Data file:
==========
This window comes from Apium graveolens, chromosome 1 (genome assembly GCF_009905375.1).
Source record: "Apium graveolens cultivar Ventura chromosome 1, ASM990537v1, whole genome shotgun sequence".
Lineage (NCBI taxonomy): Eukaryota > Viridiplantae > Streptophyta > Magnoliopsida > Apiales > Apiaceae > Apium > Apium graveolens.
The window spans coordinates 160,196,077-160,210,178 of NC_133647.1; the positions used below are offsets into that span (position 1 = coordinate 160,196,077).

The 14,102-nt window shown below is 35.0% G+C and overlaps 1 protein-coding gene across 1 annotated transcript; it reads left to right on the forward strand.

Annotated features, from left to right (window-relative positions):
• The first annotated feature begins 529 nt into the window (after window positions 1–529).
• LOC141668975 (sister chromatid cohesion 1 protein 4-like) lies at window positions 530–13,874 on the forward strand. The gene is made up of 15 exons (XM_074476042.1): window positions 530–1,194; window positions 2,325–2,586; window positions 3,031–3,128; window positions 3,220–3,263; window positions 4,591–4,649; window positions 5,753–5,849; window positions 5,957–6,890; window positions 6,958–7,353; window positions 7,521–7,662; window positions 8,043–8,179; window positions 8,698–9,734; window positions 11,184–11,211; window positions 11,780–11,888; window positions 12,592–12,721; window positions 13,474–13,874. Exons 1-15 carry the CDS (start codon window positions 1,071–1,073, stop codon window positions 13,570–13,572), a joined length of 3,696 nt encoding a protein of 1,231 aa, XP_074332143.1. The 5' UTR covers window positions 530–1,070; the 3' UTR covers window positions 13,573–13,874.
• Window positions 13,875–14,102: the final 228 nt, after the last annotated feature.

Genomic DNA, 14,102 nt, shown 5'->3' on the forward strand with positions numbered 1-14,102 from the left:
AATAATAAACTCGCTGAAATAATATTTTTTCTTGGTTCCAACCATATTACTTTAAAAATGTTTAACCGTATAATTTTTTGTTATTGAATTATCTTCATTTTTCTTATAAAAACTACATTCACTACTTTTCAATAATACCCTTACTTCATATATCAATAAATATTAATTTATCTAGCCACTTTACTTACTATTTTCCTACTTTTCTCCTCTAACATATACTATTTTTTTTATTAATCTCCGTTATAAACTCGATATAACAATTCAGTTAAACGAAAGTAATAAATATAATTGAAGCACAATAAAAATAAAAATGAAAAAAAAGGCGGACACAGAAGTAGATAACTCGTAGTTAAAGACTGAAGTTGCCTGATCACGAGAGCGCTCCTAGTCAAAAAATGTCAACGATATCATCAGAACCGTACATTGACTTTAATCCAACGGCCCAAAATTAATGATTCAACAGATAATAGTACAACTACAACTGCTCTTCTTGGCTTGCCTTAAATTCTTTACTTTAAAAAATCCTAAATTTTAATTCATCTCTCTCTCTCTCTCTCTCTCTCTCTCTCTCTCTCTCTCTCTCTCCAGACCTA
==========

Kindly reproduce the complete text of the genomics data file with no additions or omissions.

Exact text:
This window comes from Apium graveolens, chromosome 1 (genome assembly GCF_009905375.1).
Source record: "Apium graveolens cultivar Ventura chromosome 1, ASM990537v1, whole genome shotgun sequence".
Lineage (NCBI taxonomy): Eukaryota > Viridiplantae > Streptophyta > Magnoliopsida > Apiales > Apiaceae > Apium > Apium graveolens.
The window spans coordinates 160,196,077-160,210,178 of NC_133647.1; the positions used below are offsets into that span (position 1 = coordinate 160,196,077).

The 14,102-nt window shown below is 35.0% G+C and overlaps 1 protein-coding gene across 1 annotated transcript; it reads left to right on the forward strand.

Annotated features, from left to right (window-relative positions):
• The first annotated feature begins 529 nt into the window (after window positions 1–529).
• LOC141668975 (sister chromatid cohesion 1 protein 4-like) lies at window positions 530–13,874 on the forward strand. The gene is made up of 15 exons (XM_074476042.1): window positions 530–1,194; window positions 2,325–2,586; window positions 3,031–3,128; window positions 3,220–3,263; window positions 4,591–4,649; window positions 5,753–5,849; window positions 5,957–6,890; window positions 6,958–7,353; window positions 7,521–7,662; window positions 8,043–8,179; window positions 8,698–9,734; window positions 11,184–11,211; window positions 11,780–11,888; window positions 12,592–12,721; window positions 13,474–13,874. Exons 1-15 carry the CDS (start codon window positions 1,071–1,073, stop codon window positions 13,570–13,572), a joined length of 3,696 nt encoding a protein of 1,231 aa, XP_074332143.1. The 5' UTR covers window positions 530–1,070; the 3' UTR covers window positions 13,573–13,874.
• Window positions 13,875–14,102: the final 228 nt, after the last annotated feature.

Genomic DNA, 14,102 nt, shown 5'->3' on the forward strand with positions numbered 1-14,102 from the left:
AATAATAAACTCGCTGAAATAATATTTTTTCTTGGTTCCAACCATATTACTTTAAAAATGTTTAACCGTATAATTTTTTGTTATTGAATTATCTTCATTTTTCTTATAAAAACTACATTCACTACTTTTCAATAATACCCTTACTTCATATATCAATAAATATTAATTTATCTAGCCACTTTACTTACTATTTTCCTACTTTTCTCCTCTAACATATACTATTTTTTTTATTAATCTCCGTTATAAACTCGATATAACAATTCAGTTAAACGAAAGTAATAAATATAATTGAAGCACAATAAAAATAAAAATGAAAAAAAAGGCGGACACAGAAGTAGATAACTCGTAGTTAAAGACTGAAGTTGCCTGATCACGAGAGCGCTCCTAGTCAAAAAATGTCAACGATATCATCAGAACCGTACATTGACTTTAATCCAACGGCCCAAAATTAATGATTCAACAGATAATAGTACAACTACAACTGCTCTTCTTGGCTTGCCTTAAATTCTTTACTTTAAAAAATCCTAAATTTTAATTCATCTCTCTCTCTCTCTCTCTCTCTCTCTCTCTCTCTCTCTCTCTCTCCAGACCTA